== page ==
The Romans succeeded the Etruscans as the most powerful central Italian people and developed a civilisation which spread all around the shores of the Mediterranean, which they called Mare Nostrum – our sea. Their armies dominated the provinces via a network of paved roads and public buildings, many of which survive until today. With the collapse of the western Roman empire, Italy was disputed between the eastern empire (Byzantium) and invaders from north – the Lombards and then the Franks, who strategically allied with the Papacy. In the middle ages and Renaissance periods, Italy’s central core was controlled by the Pope, the north by expansive trading city states and the south by the Norman French. The wealth of the city states and Papacy was spent on art, architecture and war, reulting in the brilliant architecture we see today.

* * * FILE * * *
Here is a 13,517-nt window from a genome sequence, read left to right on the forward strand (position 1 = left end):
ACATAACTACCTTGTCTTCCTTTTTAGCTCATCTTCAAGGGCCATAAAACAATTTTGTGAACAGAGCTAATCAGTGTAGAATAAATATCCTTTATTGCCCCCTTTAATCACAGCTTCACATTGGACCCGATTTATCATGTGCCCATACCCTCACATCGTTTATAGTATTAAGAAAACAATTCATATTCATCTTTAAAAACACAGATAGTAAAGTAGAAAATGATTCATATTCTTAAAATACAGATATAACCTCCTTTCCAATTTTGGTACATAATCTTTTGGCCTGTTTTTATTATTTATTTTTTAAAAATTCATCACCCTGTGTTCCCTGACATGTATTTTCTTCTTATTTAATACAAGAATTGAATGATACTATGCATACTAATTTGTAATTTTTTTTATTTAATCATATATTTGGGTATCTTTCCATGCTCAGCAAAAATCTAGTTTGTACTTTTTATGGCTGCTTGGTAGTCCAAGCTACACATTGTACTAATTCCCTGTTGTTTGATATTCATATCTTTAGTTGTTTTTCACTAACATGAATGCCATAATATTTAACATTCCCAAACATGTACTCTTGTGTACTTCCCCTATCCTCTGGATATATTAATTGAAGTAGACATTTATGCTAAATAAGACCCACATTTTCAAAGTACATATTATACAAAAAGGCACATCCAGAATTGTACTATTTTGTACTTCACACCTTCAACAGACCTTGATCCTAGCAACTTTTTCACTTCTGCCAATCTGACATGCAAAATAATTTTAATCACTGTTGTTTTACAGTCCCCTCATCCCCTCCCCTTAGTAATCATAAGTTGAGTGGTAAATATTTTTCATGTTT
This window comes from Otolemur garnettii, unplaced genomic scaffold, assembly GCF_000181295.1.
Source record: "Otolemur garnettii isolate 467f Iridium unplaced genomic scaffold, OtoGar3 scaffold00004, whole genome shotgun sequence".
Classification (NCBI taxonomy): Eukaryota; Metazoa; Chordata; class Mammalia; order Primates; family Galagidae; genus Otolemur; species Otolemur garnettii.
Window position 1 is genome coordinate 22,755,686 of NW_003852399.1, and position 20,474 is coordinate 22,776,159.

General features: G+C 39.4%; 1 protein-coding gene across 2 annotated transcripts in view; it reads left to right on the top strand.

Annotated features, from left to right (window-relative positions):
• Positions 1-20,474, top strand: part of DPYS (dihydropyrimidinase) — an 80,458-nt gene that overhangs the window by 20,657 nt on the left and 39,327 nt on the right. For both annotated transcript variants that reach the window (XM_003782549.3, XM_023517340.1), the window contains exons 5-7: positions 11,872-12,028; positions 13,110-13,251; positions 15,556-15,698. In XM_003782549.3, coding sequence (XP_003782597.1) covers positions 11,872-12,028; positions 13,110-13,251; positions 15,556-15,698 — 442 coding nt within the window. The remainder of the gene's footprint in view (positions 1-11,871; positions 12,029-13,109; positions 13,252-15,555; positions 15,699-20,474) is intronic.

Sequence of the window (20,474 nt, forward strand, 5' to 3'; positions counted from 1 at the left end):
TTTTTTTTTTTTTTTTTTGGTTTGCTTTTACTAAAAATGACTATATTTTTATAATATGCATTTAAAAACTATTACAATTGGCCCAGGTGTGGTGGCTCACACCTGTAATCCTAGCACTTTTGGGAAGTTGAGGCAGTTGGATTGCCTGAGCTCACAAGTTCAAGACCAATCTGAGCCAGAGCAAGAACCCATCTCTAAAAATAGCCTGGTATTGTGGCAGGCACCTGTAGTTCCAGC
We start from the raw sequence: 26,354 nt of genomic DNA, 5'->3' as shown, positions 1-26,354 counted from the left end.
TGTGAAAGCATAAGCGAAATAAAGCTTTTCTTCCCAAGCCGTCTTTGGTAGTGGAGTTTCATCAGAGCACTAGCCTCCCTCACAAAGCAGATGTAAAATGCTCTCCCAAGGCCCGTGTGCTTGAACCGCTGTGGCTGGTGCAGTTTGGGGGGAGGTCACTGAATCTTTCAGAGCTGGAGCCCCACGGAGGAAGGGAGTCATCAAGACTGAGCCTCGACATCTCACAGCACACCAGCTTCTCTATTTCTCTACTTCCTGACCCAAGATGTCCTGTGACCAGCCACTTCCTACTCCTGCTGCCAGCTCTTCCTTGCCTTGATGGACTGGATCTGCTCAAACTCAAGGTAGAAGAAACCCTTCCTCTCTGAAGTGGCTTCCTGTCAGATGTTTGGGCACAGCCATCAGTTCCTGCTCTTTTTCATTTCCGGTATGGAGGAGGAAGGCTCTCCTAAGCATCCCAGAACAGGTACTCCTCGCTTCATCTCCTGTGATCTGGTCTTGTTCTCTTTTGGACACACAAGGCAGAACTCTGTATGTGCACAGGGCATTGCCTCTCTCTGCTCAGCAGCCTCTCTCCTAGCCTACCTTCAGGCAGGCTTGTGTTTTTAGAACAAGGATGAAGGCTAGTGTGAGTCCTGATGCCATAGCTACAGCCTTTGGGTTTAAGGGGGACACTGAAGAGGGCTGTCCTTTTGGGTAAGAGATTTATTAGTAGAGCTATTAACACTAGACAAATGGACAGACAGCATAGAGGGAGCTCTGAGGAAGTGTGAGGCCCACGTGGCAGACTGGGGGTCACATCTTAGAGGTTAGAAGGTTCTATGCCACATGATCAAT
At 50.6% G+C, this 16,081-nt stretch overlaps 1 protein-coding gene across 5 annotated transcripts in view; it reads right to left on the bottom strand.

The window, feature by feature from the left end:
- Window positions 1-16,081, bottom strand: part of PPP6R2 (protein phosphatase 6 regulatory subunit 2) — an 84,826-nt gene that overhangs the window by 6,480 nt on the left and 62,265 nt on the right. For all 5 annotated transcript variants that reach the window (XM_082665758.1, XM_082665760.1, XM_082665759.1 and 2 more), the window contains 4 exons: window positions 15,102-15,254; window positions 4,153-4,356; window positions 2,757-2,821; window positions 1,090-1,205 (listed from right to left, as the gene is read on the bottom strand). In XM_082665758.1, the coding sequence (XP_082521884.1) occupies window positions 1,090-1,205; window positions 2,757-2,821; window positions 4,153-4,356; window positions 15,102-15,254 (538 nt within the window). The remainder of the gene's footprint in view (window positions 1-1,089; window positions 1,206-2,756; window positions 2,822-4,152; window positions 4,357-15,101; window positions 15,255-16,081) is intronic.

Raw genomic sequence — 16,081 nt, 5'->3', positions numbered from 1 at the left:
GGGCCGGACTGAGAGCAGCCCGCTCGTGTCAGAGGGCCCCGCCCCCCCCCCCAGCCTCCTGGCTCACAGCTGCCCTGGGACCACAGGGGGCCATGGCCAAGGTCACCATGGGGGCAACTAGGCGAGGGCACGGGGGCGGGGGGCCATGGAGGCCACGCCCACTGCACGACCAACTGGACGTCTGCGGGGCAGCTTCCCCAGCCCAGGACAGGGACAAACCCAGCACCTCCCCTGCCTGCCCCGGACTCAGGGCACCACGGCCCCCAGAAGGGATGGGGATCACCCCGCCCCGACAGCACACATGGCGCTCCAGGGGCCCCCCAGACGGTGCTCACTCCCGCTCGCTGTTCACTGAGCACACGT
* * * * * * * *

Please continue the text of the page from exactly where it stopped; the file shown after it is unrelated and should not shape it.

The major north European powers, Spain and Austria, and later Napoleon, invaded and divided the country, which was eventually united under Garibaldi in 1861. The south, remaining poor, sent emigrants to colonies. Italy emerged well from the 1st World War, but Mussolini allied with Germany in the 2nd . Civil war enabled the allies to invade and, by the time peace came, the country was badly damaged.
A new constitution and membership of the EU provided the basis for the Italian economic miracle, which has now slowed considerably, with much youth unemployment.
Websites and maps
This site has GPS points, maps and accommodation information. The route in the south is included in a far less comprehensive website: Viefrancigenedelsud.it, Festivals are listed on this site, although you should check with local tourism offices Festival.viefrancigene.org
Camminafrancigena.it collects blogs, press articles and other impressions of the route, in Italian.